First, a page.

News Release

First 'ghost particle' image of Milky Way galaxy captured by scientists

Elusive neutrinos reveal a portrait of our galaxy unlike any before

Peer-Reviewed Publication

National Science Foundation

Milky Way galaxy depicted with visible light and neutrinos

image: Two images of the Milky Way galaxy. The top is captured with visible light and the bottom is the first-ever captured with neutrinos. view more 

Credit: IceCube Collaboration/U.S. National Science Foundation (Lily Le & Shawn Johnson)/ESO (S. Brunier)

From visible starlight to radio waves, the Milky Way galaxy has long been observed through the various frequencies of electromagnetic radiation it emits. Scientists have now revealed a uniquely different image of our galaxy by determining the galactic origin of thousands of neutrinos — invisible "ghost particles" which exist in great quantities but normally pass straight through Earth undetected. The neutrino-based image of the Milky Way is the first of its kind: a galactic portrait made with particles of matter rather than electromagnetic energy.

The breakthrough was achieved by a collaboration of researchers using the U.S. National Science Foundation-supported IceCube Neutrino Observatory at NSF's Amundsen–Scott South Pole Station in Antarctica. The immense observatory detects the subtle signs of high-energy neutrinos from space by using thousands of networked sensors buried deep within a cubic kilometer of clear, pristine ice. The results were revealed at an event today at Drexel University and will be published tomorrow in the journal Science.

"I remember saying, 'At this point in human history, we're the first ones to see our galaxy in anything other than light,'" says Drexel University physicist Naoko Kurahashi Neilson of the moment she and two doctoral students, Steve Sclafani with Drexel and Mirco Hünnefeld with TU Dortmund University in Germany, first examined the image. Kurahashi Neilson proposed the innovative computational analysis used to generate the image and received funding to pursue her idea through a grant from NSF's Faculty Early Career Development program.

"As is so often the case, significant breakthroughs in science are enabled by advances in technology," says Denise Caldwell, director of NSF's Physics Division. "The capabilities provided by the highly sensitive IceCube detector, coupled with new data analysis tools, have given us an entirely new view of our galaxy — one that had only been hinted at before. As these capabilities continue to be refined, we can look forward to watching this picture emerge with ever-increasing resolution, potentially revealing hidden features of our galaxy never before seen by humanity."

"What's intriguing is that, unlike the case for light of any wavelength, in neutrinos, the universe outshines the nearby sources in our own galaxy," says Francis Halzen, a physicist at the University of Wisconsin–Madison and principal investigator at IceCube.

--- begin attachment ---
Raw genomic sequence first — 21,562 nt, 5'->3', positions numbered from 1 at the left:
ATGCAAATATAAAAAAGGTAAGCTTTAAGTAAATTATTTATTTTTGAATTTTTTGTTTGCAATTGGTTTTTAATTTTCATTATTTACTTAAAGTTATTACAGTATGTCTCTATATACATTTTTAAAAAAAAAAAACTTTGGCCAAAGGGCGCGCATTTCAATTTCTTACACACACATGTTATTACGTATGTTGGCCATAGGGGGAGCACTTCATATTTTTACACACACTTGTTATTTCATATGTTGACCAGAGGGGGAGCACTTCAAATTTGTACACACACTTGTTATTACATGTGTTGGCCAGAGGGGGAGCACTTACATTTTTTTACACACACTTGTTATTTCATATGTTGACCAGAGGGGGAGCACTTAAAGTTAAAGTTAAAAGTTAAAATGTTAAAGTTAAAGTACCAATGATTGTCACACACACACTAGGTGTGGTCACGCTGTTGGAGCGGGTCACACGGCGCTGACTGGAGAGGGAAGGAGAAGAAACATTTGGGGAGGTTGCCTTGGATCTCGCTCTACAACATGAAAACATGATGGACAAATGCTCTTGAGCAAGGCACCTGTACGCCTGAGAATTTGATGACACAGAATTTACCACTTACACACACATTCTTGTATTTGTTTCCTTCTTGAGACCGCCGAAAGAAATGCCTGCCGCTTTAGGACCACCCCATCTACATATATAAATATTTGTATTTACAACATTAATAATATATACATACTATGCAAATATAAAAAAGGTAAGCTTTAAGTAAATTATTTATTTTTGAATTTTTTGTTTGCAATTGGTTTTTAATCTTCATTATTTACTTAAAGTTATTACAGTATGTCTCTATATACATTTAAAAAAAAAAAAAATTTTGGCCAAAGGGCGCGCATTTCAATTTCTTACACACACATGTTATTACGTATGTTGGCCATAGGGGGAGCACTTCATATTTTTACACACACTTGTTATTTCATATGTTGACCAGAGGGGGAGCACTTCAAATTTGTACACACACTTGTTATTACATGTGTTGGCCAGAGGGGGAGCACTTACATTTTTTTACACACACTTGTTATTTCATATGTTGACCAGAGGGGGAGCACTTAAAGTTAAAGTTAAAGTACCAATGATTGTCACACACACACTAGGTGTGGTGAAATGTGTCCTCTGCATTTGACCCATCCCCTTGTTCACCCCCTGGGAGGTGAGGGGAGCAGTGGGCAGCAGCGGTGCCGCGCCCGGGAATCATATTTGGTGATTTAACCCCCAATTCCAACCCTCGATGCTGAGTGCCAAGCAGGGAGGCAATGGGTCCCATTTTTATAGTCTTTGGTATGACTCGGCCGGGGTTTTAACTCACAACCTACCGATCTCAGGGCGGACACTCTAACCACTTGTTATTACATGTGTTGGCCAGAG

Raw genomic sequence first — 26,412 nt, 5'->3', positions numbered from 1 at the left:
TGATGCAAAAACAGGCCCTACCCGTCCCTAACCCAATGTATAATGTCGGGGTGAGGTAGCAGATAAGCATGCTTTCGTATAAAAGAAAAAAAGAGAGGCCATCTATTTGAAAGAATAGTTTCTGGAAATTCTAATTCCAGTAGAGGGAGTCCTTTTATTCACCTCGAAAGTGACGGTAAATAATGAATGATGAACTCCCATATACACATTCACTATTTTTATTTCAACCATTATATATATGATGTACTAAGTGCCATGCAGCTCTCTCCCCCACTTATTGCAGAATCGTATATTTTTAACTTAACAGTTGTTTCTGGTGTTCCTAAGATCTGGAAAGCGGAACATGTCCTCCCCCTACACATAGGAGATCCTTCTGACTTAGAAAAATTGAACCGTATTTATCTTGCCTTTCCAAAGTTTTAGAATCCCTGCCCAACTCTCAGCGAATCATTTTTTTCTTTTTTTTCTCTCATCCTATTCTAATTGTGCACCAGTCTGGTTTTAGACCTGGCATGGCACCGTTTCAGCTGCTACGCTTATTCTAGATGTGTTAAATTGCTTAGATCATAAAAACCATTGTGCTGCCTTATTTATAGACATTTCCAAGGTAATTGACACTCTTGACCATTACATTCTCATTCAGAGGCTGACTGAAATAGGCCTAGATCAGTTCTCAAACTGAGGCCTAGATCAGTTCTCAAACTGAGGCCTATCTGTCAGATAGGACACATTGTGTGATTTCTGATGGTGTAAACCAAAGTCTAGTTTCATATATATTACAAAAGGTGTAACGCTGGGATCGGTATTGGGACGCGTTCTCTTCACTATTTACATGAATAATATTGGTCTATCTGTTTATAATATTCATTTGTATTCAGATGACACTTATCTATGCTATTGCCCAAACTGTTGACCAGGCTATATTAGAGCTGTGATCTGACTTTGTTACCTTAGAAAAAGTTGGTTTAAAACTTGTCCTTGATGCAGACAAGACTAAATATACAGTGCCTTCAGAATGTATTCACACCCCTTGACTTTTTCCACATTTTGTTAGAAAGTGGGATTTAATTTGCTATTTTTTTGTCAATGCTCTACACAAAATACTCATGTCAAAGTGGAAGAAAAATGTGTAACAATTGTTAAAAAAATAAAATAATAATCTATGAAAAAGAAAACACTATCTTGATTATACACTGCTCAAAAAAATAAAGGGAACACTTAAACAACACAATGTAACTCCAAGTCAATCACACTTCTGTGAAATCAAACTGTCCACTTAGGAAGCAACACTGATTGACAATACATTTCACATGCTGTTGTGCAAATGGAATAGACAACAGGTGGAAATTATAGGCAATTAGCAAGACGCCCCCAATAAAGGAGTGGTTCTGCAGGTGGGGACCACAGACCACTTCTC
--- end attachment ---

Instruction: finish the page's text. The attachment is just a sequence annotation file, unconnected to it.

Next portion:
Beyond the daunting challenge of just detecting notoriously elusive neutrinos (and distinguishing them from other sorts of interstellar particles) is the even more ambitious goal of determining where they came from. When neutrinos happen to interact with the ice beneath IceCube, those rare encounters produce faint patterns of light, which IceCube can detect. Some patterns of light are highly directional and point clearly to a particular area of the sky, allowing researchers to determine the source of the neutrinos. Such interactions were the basis for the IceCube Collaboration's 2022 discovery of neutrinos that came from another galaxy 47 million light-years away.

Other interactions are far less directional and produce cascading "fuzz balls of light" in the clear ice, says Kurahashi Neilson. Her fellow IceCube Collaboration members, Sclafani and Hünnefeld, developed a machine-learning algorithm that compared the relative position, size and energy of more than 60,000  such neutrino-generated cascades of light recorded by IceCube over 10 years.

The three researchers spent over two years meticulously testing and verifying their algorithm using artificial data simulating neutrino detections. When they eventually fed the real IceCube-provided data to the algorithm, what emerged was a picture showing bright spots corresponding to locations in the Milky Way that were suspected to emit neutrinos. Those locations were in places where observed gamma rays were thought to be the byproducts of collisions between cosmic rays and interstellar gas, which theoretically should also produce neutrinos.

"A neutrino counterpart has now been measured, thus confirming what we know about our galaxy and cosmic ray sources," says Sclafani.

Over many decades, scientists have revealed countless astronomical discoveries by expanding the methods used to observe the universe. Once-revolutionary advances such as radio astronomy and infrared astronomy have been joined by a new class of observational techniques using phenomena such as gravitational waves and now, neutrinos. Kurahashi Neilson says that the neutrino-based image of the Milky Way is yet another step in that lineage of discovery. She predicts neutrino astronomy will be honed like the methods that preceded it, until it too can reveal previously unknown aspects of the universe.

"This is why we do what we do," she says. "To see something nobody has ever seen, and to understand things we haven't understood."

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